More than 173 million Americans had credit cards in 2006, and that number is expected to increase to 181 million this year, according to the U.S. Census Bureau.
With the increasingly difficult economy, people are using their credit cards more and more, and studies have shown that most people participate in a credit card rewards program. Those programs may carry rewards for airline miles, cash back, retail discounts, shopping points or variety of other benefits.
Mellody Hobson, president of Ariel Investments and "Good Morning America" personal finance contributor, visited the show to discuss which credit card reward programs are best for consumers.
Hobson said consumers should make sure their cards' rewards are easily redeemed, and they should pick a card with a program whose rewards will suit them.
She also advised that consumers get only one reward card -- and only if that consumer is a disciplined shopper and pays off his or her balance on time. According to credit.com, having a rewards program attached to a credit card doubles the amount of spending on that card.
Hobson also said rewards cards are usually reserved for people with good to excellent credit, and interest rates are usually higher for rewards cards that for regular cards. According to creditcards.com, this week the average national credit card annual percentage rate of interest is 13.17 percent, compared with 13.47 percent for a rewards card and 14.17 percent for an airline miles card.
Hobson gave her top picks for rewards cards, in the following categories:
Hobson's Pick for Overall Rewards Card
American Express Green Card.
Hobson loves the card because it's a charge card -- which means the balance must be paid off in full every month, preventing consumers from getting debt way beyond their ability to pay. Consumers who are late on their payments may be assessed a late fee ranging from $35 or 2.99 percent of their total balance, whichever is greater. The late payment fee varies from state to state.
The one downside of the card is that it carries a $95 annual fee, she added.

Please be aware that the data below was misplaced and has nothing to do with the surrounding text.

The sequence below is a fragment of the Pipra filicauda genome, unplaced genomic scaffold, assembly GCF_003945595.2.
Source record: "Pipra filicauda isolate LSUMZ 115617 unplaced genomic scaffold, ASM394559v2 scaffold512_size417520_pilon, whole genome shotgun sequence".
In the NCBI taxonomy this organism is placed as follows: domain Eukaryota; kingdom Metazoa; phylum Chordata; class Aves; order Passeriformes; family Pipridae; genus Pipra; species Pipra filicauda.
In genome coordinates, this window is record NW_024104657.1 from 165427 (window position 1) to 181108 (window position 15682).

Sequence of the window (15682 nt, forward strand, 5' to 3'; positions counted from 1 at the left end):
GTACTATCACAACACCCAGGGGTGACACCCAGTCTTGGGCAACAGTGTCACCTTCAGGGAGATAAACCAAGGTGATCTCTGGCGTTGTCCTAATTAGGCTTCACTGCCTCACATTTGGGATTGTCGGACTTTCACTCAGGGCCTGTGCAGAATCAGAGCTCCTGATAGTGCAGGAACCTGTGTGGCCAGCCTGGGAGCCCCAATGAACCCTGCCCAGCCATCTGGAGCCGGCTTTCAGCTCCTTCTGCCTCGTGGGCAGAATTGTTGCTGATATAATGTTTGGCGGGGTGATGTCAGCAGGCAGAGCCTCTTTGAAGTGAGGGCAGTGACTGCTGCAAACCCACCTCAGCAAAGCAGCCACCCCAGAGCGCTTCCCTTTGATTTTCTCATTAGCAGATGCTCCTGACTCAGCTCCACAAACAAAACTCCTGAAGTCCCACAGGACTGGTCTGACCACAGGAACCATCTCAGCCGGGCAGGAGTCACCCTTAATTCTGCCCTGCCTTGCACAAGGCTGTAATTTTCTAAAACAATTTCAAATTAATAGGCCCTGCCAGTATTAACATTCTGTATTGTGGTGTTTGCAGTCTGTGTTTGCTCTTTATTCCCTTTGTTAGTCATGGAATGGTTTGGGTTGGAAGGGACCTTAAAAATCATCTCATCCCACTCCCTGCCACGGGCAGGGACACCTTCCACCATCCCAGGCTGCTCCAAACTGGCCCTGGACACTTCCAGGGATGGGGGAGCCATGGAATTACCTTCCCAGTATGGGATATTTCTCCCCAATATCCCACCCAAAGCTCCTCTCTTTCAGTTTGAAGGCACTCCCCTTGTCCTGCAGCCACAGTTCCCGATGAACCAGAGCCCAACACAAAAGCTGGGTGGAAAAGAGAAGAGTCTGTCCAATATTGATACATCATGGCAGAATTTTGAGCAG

The card also has a good membership rewards program. Members can earn one point for every dollar they spend, double points for travel booked through American Express Travel and triple points at more than 200 retailers at bonuspointsmall.com
Cardholders may also transfer points to 20 different frequent flyer programs, get extended warranties and travel protection, and use points to make donations to good causes, such as Haiti earthquake relief. Many other credit cards may also be used to make donations to charity.
Hobson's Pick for Airline Mileage Rewards Card
Hobson recommended Miles by Discover. The card has a variable APR starting as low as 11.99 percent, and there is no annual fee.
Cardholders get one mile for every dollar that is spent, and earn double miles for certain travel and restaurant purchases, up to $3,000.
Hobson also recommended the Capital One Visa No Hassles Miles reward Visa card. The APR is 13.9 percent, there is no annual fee and no blackout dates, there is no limit to how many miles may be earned per year and the miles accrued may be redeemed on any airline.
The holders of this particular Capital One card also earn one mile for each dollar of up to the first $1,000 spent each month, and earn two miles for every dollar spent beyond the first $1,000 a month.
Both this card and the Discover card may be used to donate to charity.
Hobson's Pick for Cash-Back Card
Discover More card.
Hobson calls it one of the best cash-back cards. It has no annual fee and the APR starts at 11.99 percent. Consumers who spend more than $3,000 in a year will earn 1 percent of that back, but could earn 5 percent back if they spend money for certain types of purchases, such as for travel, restaurants and home.
Consumers may also donate their cash reward to a select number of charities.
Chase Sapphire Card.
The card has no annual fee and the variable APR starts at 12.24 percent.
There are numerous options for consumer rewards. Shoppers will earn one point for every dollar spent, plus 10,000 bonus points after the first purchase. Consumers may earn unlimited points that do not expire.
There is a rewards mall where cardholders may spend their points, and points may also be used as credit -- money back -- against purchases.
Redemption of points is easy, and the card may be used to make charitable donations, Hobson also noted.
Hobson's Pick for Retail Rewards Card
Costco TrueEarnings Card, from Costco and American Express.
The card is free for Costco members.
Cardholders get 3 percent cash back for annual gasoline purchases up to $3,000, and 1 percent back for purchases beyond that. They're also offered 3 percent cash back for purchases at restaurants, 2 percent cash back for travel spending and 1 percent cash back for purchases made everywhere else -- including at Costco, Hobson said.
Using the card extends the warranties on some products, but the downside, Hobson said, is the APR, which is 15.24 percent.
A rebate check is issued every February, and may only be used at Costco, but the value of the rebate may be redeemed in cash at the store, she said.